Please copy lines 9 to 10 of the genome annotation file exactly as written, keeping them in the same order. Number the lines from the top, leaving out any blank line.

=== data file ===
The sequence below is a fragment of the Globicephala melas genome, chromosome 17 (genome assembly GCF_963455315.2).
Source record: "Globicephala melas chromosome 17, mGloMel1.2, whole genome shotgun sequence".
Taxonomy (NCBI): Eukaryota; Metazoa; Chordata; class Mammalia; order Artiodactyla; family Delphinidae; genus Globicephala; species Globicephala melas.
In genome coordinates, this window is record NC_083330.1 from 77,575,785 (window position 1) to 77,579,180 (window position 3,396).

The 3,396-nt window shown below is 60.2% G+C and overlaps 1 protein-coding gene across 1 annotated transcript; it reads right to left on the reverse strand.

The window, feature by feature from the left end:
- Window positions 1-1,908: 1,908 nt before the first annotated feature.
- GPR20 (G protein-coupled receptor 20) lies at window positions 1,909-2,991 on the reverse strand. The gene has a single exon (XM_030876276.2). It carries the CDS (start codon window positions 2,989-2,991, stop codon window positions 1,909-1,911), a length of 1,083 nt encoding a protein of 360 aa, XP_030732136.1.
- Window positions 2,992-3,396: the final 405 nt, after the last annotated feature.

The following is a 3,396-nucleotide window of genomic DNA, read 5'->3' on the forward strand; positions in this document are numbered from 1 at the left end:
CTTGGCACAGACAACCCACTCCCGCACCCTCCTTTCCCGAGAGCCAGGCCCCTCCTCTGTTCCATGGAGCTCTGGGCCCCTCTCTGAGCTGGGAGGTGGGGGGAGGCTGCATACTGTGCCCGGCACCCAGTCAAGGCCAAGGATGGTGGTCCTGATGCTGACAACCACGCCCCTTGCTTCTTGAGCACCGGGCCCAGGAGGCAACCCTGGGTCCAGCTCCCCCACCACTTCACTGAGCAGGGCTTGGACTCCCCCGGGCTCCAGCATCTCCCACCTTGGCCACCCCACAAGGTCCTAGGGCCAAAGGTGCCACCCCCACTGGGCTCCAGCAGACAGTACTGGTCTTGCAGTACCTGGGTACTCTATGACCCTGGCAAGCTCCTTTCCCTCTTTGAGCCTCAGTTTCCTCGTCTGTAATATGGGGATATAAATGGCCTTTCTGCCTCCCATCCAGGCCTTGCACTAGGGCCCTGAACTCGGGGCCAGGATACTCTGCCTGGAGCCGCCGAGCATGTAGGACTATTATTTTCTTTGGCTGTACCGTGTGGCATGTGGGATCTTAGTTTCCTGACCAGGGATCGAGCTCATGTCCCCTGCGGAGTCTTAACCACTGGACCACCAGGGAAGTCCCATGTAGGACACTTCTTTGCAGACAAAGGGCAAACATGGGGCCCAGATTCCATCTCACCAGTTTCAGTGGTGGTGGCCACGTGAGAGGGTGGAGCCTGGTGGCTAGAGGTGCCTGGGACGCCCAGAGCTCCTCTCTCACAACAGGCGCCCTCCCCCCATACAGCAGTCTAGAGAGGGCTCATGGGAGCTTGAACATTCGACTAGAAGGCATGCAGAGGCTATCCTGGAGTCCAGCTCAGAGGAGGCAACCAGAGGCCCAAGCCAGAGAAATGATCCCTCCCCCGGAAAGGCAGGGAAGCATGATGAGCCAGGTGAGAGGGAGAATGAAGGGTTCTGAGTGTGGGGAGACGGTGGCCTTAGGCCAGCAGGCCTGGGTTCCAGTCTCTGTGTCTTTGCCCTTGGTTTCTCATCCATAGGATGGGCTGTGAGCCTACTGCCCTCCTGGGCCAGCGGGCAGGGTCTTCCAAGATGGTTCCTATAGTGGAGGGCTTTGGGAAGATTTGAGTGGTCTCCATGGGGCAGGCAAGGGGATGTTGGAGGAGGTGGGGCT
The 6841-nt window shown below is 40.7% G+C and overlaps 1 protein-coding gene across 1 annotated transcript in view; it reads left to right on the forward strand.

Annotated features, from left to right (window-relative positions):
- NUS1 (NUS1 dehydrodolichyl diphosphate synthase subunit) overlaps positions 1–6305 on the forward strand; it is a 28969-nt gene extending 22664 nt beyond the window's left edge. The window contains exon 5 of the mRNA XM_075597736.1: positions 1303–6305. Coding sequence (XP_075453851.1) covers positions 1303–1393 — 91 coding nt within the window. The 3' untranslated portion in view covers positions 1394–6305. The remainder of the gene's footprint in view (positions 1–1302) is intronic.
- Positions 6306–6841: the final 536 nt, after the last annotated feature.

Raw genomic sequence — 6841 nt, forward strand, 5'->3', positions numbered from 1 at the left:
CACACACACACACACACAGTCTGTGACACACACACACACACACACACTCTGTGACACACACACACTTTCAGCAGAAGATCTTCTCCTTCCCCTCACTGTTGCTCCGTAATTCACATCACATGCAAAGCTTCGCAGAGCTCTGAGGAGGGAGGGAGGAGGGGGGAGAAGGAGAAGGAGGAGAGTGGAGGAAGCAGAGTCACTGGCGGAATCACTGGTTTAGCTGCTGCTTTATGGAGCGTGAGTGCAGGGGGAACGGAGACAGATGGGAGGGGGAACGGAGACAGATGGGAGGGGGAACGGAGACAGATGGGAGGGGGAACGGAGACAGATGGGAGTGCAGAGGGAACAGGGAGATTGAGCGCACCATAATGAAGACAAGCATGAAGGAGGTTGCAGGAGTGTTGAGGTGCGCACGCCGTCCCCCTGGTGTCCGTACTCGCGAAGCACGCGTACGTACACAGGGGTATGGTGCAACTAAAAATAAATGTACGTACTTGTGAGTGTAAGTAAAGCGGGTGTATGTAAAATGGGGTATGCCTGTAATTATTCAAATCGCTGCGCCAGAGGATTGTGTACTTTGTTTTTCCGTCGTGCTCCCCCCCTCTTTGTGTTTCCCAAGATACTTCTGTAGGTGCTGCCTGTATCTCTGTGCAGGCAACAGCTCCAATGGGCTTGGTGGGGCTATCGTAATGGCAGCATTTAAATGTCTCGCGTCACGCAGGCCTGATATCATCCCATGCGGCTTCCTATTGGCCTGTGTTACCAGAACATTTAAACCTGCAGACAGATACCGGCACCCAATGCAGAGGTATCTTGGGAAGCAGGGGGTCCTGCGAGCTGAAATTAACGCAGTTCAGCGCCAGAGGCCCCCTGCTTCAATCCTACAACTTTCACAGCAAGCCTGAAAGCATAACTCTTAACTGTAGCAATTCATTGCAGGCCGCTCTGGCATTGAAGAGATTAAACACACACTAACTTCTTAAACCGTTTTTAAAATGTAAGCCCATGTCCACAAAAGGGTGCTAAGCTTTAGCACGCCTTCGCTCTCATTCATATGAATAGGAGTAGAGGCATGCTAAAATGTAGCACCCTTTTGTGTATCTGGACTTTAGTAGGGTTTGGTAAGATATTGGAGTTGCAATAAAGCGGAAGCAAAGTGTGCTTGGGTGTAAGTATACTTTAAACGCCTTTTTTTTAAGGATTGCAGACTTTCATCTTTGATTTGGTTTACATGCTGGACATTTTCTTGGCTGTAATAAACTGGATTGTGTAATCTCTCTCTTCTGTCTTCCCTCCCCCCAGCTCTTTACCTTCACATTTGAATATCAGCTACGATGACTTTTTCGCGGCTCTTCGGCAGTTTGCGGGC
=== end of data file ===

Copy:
- Window positions 2,992-3,396: the final 405 nt, after the last annotated feature.

The following is a 3,396-nucleotide window of genomic DNA, read 5'->3' on the forward strand; positions in this document are numbered from 1 at the left end: